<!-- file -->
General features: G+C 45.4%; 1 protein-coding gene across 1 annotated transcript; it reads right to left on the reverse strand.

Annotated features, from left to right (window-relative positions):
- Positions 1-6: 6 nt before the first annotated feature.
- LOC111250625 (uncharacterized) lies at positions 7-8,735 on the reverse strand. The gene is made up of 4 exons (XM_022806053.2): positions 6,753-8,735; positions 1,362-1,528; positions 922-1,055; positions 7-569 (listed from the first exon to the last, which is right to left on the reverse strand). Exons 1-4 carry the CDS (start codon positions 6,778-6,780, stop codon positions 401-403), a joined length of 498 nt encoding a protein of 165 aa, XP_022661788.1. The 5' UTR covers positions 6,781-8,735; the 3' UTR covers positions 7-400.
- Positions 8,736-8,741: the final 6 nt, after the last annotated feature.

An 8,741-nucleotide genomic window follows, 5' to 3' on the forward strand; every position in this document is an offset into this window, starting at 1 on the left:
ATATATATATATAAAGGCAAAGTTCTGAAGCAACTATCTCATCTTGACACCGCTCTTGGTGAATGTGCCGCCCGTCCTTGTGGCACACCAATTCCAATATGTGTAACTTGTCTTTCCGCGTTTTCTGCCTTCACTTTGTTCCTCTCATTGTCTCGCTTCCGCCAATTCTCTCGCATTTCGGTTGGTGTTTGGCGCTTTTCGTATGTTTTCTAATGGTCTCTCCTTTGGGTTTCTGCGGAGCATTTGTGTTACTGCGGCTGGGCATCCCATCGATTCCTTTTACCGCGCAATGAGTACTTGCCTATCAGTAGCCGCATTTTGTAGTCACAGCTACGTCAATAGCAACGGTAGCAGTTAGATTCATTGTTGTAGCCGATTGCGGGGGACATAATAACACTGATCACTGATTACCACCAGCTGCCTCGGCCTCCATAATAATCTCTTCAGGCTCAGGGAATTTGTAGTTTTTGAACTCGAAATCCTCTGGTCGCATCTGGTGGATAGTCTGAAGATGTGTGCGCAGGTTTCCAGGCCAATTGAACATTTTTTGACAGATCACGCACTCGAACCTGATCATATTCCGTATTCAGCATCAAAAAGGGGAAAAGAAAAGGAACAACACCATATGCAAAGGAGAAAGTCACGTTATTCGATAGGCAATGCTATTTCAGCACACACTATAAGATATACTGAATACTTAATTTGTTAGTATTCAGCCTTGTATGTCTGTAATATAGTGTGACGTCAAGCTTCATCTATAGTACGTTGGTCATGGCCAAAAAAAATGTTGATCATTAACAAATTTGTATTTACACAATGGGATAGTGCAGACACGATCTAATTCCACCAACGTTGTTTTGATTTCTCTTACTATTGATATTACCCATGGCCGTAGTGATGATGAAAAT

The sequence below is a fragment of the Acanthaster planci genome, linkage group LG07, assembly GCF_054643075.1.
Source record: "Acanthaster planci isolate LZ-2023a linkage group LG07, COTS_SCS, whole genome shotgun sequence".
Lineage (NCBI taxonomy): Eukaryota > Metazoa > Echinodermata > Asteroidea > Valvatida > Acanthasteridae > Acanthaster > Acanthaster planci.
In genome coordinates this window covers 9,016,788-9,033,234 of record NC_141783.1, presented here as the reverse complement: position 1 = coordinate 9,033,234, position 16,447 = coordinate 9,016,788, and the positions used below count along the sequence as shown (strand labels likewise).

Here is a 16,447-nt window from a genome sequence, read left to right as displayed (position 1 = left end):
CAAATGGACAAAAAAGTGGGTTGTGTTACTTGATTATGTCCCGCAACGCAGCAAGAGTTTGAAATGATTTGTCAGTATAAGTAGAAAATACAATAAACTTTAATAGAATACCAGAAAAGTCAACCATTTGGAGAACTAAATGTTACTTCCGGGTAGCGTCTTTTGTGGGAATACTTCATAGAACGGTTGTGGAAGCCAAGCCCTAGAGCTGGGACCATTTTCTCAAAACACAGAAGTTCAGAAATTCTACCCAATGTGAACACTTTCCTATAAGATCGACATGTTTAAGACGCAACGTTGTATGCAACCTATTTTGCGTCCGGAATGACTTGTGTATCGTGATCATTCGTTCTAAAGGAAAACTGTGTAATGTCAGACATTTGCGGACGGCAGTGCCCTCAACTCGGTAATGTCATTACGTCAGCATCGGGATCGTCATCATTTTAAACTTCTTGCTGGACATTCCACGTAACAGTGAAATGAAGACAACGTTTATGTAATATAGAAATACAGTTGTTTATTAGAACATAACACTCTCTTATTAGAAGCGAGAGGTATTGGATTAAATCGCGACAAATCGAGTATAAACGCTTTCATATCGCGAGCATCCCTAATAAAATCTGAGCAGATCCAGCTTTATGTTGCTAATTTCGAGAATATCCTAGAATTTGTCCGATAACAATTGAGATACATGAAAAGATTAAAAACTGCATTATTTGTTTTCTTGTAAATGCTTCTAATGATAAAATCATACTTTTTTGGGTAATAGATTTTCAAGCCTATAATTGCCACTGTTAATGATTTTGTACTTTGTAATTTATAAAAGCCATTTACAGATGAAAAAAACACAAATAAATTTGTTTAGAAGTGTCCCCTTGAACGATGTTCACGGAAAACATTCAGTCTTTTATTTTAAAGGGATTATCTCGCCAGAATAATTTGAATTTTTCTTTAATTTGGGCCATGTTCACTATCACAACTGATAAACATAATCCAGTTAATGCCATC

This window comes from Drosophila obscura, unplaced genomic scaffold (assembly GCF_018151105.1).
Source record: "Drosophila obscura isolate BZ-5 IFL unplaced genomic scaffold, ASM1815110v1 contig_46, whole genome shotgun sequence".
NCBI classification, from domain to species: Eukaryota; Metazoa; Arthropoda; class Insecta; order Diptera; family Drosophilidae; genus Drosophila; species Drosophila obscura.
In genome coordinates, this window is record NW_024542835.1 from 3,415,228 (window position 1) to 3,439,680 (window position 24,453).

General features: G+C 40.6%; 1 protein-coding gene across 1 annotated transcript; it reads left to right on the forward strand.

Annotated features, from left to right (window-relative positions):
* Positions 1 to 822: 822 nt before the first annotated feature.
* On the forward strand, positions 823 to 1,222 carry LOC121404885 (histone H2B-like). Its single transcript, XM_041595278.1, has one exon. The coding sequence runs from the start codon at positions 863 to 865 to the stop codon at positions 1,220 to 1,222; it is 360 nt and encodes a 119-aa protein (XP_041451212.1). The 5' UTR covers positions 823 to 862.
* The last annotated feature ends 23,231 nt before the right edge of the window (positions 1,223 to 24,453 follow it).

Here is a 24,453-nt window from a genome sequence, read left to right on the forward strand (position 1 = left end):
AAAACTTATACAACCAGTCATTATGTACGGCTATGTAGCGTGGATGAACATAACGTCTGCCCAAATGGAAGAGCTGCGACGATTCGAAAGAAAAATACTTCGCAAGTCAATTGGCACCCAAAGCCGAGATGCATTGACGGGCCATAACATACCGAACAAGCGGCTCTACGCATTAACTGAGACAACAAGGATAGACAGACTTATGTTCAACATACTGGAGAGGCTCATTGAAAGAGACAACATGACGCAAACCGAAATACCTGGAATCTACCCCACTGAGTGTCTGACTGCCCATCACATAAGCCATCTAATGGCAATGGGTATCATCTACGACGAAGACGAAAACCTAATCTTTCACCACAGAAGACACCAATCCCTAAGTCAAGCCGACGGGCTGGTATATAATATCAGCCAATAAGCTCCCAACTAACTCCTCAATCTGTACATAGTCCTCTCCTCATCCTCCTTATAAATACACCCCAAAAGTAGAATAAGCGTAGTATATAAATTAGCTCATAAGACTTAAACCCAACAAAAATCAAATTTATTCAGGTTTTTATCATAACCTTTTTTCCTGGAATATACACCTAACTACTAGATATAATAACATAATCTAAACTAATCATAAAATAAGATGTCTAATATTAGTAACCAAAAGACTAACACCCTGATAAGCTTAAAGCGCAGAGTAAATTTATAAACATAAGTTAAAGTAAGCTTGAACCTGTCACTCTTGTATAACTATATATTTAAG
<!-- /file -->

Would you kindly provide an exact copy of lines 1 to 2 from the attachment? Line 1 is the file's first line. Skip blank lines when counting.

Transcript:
General features: G+C 45.4%; 1 protein-coding gene across 1 annotated transcript; it reads right to left on the reverse strand.

Annotated features, from left to right (window-relative positions):